THE DARK WITHIN
Directed by David Keith Ryan
Since moving back to Aberdeenshire I’ve gotten to know its countryside well. As such, if anyone wants to get in touch about nice walks or good views let me know. However, one place I definitely won’t be recommending is the eerie cabin in which most of the latest movie from local writer/ director David Ryan Keith takes place. Far off the beaten track, and complete with dilapidated brick walls and a sad wooden swing, it’s a location just right for a horror.
Marcus (Flannery, who co-writes), a troubled man with psychic powers, goes there to shed light on some blank spots in his own backing story: including what happened to his parents. His psychiatrist figures it’d be therapeutic for him to spend time in this small, secluded house to confront parts of his past. Her intentions seem good; we meet him at an obviously troubled time in his life. His ex-partner has had to take a restraining order on him and he’s on probation. On arrival, he looks around for anything that may be a clue as to better understand his blurry childhood. This soon results in him coming across a suspicious green serum that he promptly downs (a necessary plot point that I wish had been better contextualised). This seems to set in motion a number of spooky events – involving grotesque, skinless forms that available images don’t do justice – as he fights both literal and metaphorical demons.
There’s a lot to like about The Dark Within. From its ominous opening, that uneases you into the process with an intriguing scenario and a contagious sense of dread, it’s a film that makes you want to know more. This is essential for a movie that’s core narrative drive is a small, confined mystery. As Marcus searches for answers in both the cabin and the past its come to represent, it’s important that we come to care about the answers as he does. Thankfully those that we get are also satisfying. I don’t mean to downplay the horror elements of the movie, as The Dark Within has plenty of those. Some set-pieces have been done before, yet they’re well-crafted and are made to feel fresh: particularly one involving a phone. There’s more than a bit of an Evil Dead feel about the remote cabin in the woods, and the bleak rural Aberdeenshire landscape makes for a menacing setting. I’d also like to give a special mention to Niall Mathewson whose sinister score hums away in the background, adding to the anxiety throughout. The creatures he hallucinates are also often straight out of nightmares, with gruesome makeup and some original designs.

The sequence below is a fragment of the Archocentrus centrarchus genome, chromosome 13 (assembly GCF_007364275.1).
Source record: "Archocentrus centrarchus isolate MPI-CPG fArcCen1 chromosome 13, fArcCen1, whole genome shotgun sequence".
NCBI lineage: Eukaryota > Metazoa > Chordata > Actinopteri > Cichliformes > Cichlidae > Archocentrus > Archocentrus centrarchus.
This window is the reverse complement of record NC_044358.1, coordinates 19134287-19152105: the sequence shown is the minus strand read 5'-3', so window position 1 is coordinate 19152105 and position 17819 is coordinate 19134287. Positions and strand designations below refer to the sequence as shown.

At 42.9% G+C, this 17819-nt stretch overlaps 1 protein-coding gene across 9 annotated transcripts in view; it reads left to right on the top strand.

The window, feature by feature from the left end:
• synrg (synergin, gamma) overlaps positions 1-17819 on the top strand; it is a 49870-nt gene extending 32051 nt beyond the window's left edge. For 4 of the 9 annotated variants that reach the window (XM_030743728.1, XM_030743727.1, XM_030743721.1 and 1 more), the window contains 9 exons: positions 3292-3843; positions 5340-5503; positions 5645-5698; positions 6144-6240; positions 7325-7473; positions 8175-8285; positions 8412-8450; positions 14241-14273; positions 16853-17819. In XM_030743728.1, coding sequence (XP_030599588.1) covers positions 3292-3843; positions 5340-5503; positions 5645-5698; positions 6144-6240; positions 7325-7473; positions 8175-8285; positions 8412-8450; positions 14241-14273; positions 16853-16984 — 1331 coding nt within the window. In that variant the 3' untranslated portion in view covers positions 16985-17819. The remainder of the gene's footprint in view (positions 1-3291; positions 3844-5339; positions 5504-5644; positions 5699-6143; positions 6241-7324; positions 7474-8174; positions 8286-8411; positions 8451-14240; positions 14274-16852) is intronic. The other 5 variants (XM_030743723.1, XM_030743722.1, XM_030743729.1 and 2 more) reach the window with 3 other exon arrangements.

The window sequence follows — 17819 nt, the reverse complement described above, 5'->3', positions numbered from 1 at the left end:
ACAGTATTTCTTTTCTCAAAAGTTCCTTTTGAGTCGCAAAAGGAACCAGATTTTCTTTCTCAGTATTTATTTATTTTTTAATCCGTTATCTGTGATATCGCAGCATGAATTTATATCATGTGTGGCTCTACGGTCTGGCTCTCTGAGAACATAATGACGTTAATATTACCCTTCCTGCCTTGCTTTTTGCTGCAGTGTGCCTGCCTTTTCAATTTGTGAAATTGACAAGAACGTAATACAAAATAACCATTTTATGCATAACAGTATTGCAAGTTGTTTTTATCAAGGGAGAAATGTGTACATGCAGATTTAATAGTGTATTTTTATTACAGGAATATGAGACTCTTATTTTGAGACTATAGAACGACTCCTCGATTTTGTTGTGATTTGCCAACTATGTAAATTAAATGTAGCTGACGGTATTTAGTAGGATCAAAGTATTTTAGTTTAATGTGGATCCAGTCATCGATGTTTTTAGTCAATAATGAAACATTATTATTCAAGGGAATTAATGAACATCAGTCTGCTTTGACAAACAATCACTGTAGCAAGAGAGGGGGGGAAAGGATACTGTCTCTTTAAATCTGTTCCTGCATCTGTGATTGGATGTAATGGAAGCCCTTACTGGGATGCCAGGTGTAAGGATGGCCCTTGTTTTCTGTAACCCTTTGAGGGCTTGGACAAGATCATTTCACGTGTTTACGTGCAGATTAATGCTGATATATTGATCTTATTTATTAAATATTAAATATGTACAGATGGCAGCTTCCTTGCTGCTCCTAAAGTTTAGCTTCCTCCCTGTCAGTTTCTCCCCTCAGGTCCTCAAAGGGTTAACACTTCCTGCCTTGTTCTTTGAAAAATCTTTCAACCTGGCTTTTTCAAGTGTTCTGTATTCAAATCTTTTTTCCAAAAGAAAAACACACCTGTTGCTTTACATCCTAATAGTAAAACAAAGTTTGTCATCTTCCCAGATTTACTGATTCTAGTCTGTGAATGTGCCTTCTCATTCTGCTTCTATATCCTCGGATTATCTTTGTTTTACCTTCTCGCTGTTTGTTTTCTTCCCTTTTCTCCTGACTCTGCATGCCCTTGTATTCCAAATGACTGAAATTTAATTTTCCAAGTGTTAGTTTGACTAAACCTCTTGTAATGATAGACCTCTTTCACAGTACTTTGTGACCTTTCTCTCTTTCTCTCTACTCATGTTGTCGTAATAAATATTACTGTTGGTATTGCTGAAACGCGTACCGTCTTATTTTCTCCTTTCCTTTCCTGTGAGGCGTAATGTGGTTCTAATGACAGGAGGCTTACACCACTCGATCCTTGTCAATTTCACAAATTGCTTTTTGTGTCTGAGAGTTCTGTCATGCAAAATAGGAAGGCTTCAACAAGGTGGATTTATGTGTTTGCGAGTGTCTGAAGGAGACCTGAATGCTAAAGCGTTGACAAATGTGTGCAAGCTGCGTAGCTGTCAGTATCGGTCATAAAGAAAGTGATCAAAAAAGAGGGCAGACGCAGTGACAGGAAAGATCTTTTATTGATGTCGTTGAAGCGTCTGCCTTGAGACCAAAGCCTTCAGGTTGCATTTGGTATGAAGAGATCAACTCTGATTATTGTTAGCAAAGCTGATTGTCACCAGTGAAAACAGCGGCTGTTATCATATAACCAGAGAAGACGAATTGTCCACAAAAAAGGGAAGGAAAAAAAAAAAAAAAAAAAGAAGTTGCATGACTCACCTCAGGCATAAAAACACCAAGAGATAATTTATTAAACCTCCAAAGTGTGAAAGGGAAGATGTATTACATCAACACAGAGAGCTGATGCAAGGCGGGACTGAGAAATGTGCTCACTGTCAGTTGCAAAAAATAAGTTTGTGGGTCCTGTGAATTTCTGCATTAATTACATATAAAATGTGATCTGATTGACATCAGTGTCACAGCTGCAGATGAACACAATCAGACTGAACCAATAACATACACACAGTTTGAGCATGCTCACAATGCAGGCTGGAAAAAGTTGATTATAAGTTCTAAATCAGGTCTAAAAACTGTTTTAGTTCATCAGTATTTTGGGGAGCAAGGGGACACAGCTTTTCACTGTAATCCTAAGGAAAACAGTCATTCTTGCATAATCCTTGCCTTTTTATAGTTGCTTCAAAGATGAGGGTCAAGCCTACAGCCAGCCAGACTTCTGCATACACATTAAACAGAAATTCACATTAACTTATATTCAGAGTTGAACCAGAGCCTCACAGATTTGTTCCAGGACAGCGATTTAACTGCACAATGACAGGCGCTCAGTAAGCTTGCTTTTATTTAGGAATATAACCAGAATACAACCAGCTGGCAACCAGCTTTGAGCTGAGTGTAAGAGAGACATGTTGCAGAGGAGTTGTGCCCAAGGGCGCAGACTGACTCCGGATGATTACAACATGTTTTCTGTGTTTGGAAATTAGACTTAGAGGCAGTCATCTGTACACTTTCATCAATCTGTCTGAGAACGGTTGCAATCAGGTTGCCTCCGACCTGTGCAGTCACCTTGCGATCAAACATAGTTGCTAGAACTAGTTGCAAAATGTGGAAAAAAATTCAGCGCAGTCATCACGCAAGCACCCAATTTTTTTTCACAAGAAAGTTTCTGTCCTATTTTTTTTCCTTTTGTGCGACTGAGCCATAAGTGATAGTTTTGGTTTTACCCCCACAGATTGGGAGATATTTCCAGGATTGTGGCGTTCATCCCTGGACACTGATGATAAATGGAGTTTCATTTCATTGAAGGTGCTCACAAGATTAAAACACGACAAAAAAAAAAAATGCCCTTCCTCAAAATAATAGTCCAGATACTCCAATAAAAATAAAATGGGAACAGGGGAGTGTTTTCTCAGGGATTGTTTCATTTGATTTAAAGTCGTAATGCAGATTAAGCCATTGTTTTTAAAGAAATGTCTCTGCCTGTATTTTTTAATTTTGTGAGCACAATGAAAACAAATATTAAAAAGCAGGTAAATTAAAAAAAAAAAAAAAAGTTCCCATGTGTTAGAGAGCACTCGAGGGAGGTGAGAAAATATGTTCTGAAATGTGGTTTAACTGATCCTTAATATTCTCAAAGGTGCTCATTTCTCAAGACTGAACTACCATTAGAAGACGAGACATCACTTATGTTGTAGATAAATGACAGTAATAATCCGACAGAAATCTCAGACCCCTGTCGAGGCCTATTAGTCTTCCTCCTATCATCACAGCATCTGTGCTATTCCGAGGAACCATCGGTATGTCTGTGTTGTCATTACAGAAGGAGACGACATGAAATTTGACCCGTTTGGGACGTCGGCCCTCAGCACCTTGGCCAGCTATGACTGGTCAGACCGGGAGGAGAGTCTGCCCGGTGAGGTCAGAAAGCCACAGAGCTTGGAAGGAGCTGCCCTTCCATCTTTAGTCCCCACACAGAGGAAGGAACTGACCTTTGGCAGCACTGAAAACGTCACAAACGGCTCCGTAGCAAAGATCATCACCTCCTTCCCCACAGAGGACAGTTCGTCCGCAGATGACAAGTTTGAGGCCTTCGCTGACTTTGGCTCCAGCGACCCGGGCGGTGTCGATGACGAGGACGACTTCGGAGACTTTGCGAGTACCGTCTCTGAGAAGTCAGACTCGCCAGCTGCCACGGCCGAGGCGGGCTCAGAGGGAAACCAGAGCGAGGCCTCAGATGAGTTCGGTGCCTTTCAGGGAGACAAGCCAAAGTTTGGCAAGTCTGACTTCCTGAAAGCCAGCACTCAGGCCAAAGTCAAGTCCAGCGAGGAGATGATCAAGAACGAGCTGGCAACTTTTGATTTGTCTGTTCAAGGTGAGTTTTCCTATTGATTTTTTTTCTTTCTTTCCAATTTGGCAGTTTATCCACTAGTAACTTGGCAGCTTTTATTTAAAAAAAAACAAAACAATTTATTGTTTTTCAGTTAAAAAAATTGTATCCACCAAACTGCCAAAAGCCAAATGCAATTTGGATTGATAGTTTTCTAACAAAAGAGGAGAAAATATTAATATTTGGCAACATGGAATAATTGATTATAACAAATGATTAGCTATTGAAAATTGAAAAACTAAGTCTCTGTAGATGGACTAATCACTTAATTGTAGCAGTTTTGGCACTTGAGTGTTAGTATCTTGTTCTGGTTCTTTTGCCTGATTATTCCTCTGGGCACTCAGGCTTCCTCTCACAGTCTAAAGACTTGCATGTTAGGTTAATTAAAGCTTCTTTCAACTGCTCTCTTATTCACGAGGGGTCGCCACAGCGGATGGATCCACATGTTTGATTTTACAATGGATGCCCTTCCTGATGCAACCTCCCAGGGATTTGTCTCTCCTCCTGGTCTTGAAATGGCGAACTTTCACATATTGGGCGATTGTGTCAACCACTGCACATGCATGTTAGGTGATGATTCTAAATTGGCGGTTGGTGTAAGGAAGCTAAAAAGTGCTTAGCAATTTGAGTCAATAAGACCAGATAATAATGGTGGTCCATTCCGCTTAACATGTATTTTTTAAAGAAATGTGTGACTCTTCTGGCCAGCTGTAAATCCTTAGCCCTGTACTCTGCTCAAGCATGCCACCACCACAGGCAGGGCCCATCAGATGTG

Yet something that films concerned with bending reality often struggle with is attaching an emotional weight to what should be big events, like seeing characters dying or being attacked by monsters. The Dark Within is no exception. The core puzzle stays interesting throughout. However, during the second half the hallucinatory parts, along with some of the scares, lose a lot of their dramatic impact. Each is staged well enough since David Ryan Keith is a skilled director. But the film is not the sum of its parts, and as it slumps into a predictable routine it becomes less engaging. Marcus will see something scary and either jolt himself awake or learn it isn’t true before something similar happens again and so on. Still, it mostly recovers again in the closing scenes, when the renewed focus on story results in some rewarding reveals (even if the very final beats didn’t work for me). It helps that Flannery does such a good job conveying Marcus’ mental unravelling, with a performance that goes from unhinged befuddlement through paranoia and eventually to complete disintegration. Still, too often in the mid-section, it feels as if his character is there to look startled and react to things we know probably won’t have long-term consequences for the story.
Overall The Dark Within is a decent outing, and some important pacing issues aside makes for a welcome slice of Scottish horror. As such, I think genre fans will likely get a lot from it. Even if the Aberdeenshire tourist board won’t be thanking him.